Aside from answering our questions Rosita Pinkerton, author of An Igorot’s Journey, generously sent us a copy of her book which we really enjoyed reading. Here is what we wrote Rosita after reading the book:
I hope more Igorots will be able to read it because it is a thoroughly enjoyable read. I felt like I was part of the journey. I laughed at the humorous parts, felt bad at the tough parts, and kept turning the page to see what happens next.
It was funny that when I was nearing the end of the book, I decided to read it very slowly because I didn’t want the book to end. I eventually finished reading it but look forward to reading it again. Soon.
One of the things that makes the book so special is the fact that it was easy to visualize. By telling your own story, I think you were also telling the stories of other Igorots. I’m sure a lot of us can easily identify with the seemingly endless mountain hikes, the sunflower leaves used as poultice, the discrimination by non-Igorots, life in the mines, the practice of communicating with ancestors, and the other things you wrote about in the book.
It’s hard to describe what I felt while I was reading your book but it was a very positive feeling. It was very much like what I felt when I first listened to Lourdes Gomeyac Fangki/Elmer Hull’s first album, or the first time I heard Ben Moga doing a report about Mt. Province on DZWT, or the first time I saw Marky Cielo on TV being proud of his Igorotness. What you all did is to put us on the map. And this makes me feel proud that a fellow Igorot has achieved something that we can all be proud of.
Meanwhile, here are the reactions (written in the book’s outside back cover) of other people who read An Igorot’s Journey. I must say that I agree with all of them.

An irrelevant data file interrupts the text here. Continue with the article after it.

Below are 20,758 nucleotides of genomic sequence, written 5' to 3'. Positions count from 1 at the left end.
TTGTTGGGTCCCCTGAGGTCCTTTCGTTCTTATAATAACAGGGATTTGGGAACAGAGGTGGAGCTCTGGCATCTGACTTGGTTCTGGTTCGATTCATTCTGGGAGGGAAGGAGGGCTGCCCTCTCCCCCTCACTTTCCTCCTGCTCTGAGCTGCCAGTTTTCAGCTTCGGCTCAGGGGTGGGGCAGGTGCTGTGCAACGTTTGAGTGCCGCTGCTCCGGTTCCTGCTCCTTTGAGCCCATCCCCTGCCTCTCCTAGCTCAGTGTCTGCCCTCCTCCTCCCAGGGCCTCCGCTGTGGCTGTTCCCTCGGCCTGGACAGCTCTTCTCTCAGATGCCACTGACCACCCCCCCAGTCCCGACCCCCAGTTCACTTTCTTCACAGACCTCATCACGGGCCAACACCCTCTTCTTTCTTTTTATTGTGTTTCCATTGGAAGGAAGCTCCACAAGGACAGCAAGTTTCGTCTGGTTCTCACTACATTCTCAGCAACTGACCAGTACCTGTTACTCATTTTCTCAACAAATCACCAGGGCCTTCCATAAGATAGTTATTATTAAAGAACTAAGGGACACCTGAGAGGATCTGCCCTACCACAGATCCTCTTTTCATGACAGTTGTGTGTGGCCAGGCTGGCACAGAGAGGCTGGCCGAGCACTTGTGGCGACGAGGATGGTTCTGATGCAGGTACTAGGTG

Congressman Mauricio Domogan (Baguio City): As one who was born and raised in the area Rosita Pinkerton writes about, and having experienced similar difficulties in life, I am deeply touched by her story. Truly a vivid picture of life, discipline, and culture in the mountain provinces.
Dr. Caridad Fiar-od (Mt. Province State Polytechnic College): An Igorot’s Journey takes readers on an exciting journey while giving a very clear account of the Igorot’s survival skills, values, protocols, beliefs, and practices.
Lillian Cunningham (Windward Community College): The narrator is generous and empathetic as she learns how to live in unfamiliar worlds, and the tales she tells linger like memory in the reader’s mind.
NOTE: I can lend the book to Manila-based people. Email me or express your desire to borrow it in the comments. But promise to return it or else I will tell the whole world to not lend you a book ever. Hehe. Non-Manila based people, particularly those living in the First World, should buy copies of the book and give it as a gift to themselves or to others 🙂 It is a good gift for this coming Christmas season (which, as is often the case, already started in Manila).
RELATED POST: Interview with Rosita Pinkerton.